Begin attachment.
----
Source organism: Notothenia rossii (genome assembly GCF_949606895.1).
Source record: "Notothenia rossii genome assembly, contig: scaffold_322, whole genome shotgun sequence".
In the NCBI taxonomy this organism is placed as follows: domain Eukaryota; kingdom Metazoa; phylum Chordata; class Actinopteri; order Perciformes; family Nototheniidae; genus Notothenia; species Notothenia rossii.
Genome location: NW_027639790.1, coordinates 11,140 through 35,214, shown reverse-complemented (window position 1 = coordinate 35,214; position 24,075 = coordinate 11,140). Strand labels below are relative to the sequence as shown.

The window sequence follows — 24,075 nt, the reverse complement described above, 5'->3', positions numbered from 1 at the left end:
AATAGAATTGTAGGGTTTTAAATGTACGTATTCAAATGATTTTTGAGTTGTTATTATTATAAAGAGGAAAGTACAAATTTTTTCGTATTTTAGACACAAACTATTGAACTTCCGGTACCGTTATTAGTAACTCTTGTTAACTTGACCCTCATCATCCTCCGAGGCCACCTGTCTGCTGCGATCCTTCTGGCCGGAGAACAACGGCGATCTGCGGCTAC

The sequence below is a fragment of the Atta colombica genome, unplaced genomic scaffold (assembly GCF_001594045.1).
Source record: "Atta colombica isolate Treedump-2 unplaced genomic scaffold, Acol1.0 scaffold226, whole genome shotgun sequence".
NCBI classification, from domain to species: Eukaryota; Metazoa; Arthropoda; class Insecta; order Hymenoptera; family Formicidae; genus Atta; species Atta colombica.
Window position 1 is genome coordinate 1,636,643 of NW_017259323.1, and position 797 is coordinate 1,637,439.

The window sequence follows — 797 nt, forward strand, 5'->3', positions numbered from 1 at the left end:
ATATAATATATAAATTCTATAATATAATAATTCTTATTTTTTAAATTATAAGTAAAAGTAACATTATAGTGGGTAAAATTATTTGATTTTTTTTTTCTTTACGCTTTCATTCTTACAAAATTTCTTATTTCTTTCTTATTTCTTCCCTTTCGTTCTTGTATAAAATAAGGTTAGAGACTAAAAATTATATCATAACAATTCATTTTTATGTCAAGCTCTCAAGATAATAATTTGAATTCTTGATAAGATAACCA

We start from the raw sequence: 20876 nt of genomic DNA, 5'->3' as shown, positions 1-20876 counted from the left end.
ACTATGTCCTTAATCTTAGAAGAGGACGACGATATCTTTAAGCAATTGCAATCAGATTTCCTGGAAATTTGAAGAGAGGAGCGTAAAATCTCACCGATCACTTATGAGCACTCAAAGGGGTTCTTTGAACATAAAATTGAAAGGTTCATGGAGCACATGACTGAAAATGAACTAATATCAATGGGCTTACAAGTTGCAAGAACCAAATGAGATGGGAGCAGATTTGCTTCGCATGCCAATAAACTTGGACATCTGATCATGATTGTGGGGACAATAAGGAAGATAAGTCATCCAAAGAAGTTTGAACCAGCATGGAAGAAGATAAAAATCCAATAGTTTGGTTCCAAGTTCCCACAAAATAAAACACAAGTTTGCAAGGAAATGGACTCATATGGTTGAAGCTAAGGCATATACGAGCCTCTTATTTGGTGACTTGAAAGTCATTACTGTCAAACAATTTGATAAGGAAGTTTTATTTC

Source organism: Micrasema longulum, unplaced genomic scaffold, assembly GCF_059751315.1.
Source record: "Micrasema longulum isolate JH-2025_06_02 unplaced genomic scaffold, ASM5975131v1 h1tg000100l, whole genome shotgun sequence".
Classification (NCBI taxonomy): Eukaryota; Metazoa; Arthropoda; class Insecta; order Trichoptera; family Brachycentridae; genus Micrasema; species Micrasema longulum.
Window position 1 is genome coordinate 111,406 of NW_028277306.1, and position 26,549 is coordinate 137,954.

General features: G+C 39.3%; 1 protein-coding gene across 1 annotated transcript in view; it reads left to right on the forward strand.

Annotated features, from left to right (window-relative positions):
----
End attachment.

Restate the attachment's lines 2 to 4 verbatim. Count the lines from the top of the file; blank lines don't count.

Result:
Source record: "Notothenia rossii genome assembly, contig: scaffold_322, whole genome shotgun sequence".
In the NCBI taxonomy this organism is placed as follows: domain Eukaryota; kingdom Metazoa; phylum Chordata; class Actinopteri; order Perciformes; family Nototheniidae; genus Notothenia; species Notothenia rossii.
Genome location: NW_027639790.1, coordinates 11,140 through 35,214, shown reverse-complemented (window position 1 = coordinate 35,214; position 24,075 = coordinate 11,140). Strand labels below are relative to the sequence as shown.